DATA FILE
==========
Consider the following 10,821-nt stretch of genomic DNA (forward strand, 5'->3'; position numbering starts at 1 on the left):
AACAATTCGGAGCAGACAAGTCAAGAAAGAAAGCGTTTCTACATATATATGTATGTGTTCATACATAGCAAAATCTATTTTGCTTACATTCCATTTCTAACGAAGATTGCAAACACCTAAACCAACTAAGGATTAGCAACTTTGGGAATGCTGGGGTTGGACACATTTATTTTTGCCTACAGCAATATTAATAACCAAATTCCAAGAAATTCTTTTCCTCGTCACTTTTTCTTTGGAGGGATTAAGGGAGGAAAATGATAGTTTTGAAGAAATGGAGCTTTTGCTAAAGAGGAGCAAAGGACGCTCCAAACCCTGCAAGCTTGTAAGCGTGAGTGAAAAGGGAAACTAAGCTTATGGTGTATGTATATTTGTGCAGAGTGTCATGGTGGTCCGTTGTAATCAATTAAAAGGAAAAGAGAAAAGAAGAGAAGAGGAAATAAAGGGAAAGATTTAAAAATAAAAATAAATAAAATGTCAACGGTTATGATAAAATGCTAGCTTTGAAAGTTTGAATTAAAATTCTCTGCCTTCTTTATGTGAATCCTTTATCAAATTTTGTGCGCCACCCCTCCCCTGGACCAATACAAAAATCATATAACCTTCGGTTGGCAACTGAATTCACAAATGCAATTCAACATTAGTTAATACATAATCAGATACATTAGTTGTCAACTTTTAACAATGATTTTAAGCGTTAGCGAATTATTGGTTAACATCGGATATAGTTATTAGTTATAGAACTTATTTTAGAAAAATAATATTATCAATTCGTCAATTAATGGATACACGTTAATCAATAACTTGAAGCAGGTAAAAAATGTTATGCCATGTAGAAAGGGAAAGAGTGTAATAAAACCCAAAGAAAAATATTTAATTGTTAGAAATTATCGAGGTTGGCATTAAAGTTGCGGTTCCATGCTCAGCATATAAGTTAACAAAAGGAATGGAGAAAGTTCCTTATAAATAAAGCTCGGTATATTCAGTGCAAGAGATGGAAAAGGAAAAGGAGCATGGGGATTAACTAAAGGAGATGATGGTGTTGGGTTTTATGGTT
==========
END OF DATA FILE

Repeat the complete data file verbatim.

Consider the following 10,821-nt stretch of genomic DNA (forward strand, 5'->3'; position numbering starts at 1 on the left):
AACAATTCGGAGCAGACAAGTCAAGAAAGAAAGCGTTTCTACATATATATGTATGTGTTCATACATAGCAAAATCTATTTTGCTTACATTCCATTTCTAACGAAGATTGCAAACACCTAAACCAACTAAGGATTAGCAACTTTGGGAATGCTGGGGTTGGACACATTTATTTTTGCCTACAGCAATATTAATAACCAAATTCCAAGAAATTCTTTTCCTCGTCACTTTTTCTTTGGAGGGATTAAGGGAGGAAAATGATAGTTTTGAAGAAATGGAGCTTTTGCTAAAGAGGAGCAAAGGACGCTCCAAACCCTGCAAGCTTGTAAGCGTGAGTGAAAAGGGAAACTAAGCTTATGGTGTATGTATATTTGTGCAGAGTGTCATGGTGGTCCGTTGTAATCAATTAAAAGGAAAAGAGAAAAGAAGAGAAGAGGAAATAAAGGGAAAGATTTAAAAATAAAAATAAATAAAATGTCAACGGTTATGATAAAATGCTAGCTTTGAAAGTTTGAATTAAAATTCTCTGCCTTCTTTATGTGAATCCTTTATCAAATTTTGTGCGCCACCCCTCCCCTGGACCAATACAAAAATCATATAACCTTCGGTTGGCAACTGAATTCACAAATGCAATTCAACATTAGTTAATACATAATCAGATACATTAGTTGTCAACTTTTAACAATGATTTTAAGCGTTAGCGAATTATTGGTTAACATCGGATATAGTTATTAGTTATAGAACTTATTTTAGAAAAATAATATTATCAATTCGTCAATTAATGGATACACGTTAATCAATAACTTGAAGCAGGTAAAAAATGTTATGCCATGTAGAAAGGGAAAGAGTGTAATAAAACCCAAAGAAAAATATTTAATTGTTAGAAATTATCGAGGTTGGCATTAAAGTTGCGGTTCCATGCTCAGCATATAAGTTAACAAAAGGAATGGAGAAAGTTCCTTATAAATAAAGCTCGGTATATTCAGTGCAAGAGATGGAAAAGGAAAAGGAGCATGGGGATTAACTAAAGGAGATGATGGTGTTGGGTTTTATGGTT